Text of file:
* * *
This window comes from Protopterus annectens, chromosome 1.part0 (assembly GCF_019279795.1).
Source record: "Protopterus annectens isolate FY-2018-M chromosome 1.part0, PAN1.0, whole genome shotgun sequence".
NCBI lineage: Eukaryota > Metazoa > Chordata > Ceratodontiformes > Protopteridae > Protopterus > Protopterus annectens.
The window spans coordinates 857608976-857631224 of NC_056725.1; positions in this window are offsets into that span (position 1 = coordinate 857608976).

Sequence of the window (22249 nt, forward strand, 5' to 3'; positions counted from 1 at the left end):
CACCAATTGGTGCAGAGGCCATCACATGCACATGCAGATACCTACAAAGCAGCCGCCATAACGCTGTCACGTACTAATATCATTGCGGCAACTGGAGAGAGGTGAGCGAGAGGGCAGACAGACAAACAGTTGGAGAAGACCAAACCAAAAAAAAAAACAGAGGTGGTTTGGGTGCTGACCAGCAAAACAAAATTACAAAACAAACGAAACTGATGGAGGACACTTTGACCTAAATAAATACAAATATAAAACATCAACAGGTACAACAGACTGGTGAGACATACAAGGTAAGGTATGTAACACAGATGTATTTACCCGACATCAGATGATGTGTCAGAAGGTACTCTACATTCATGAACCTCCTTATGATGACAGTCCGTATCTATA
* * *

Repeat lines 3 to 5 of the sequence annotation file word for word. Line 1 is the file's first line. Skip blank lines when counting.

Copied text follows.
NCBI lineage: Eukaryota > Metazoa > Chordata > Ceratodontiformes > Protopteridae > Protopterus > Protopterus annectens.
The window spans coordinates 857608976-857631224 of NC_056725.1; positions in this window are offsets into that span (position 1 = coordinate 857608976).

Sequence of the window (22249 nt, forward strand, 5' to 3'; positions counted from 1 at the left end):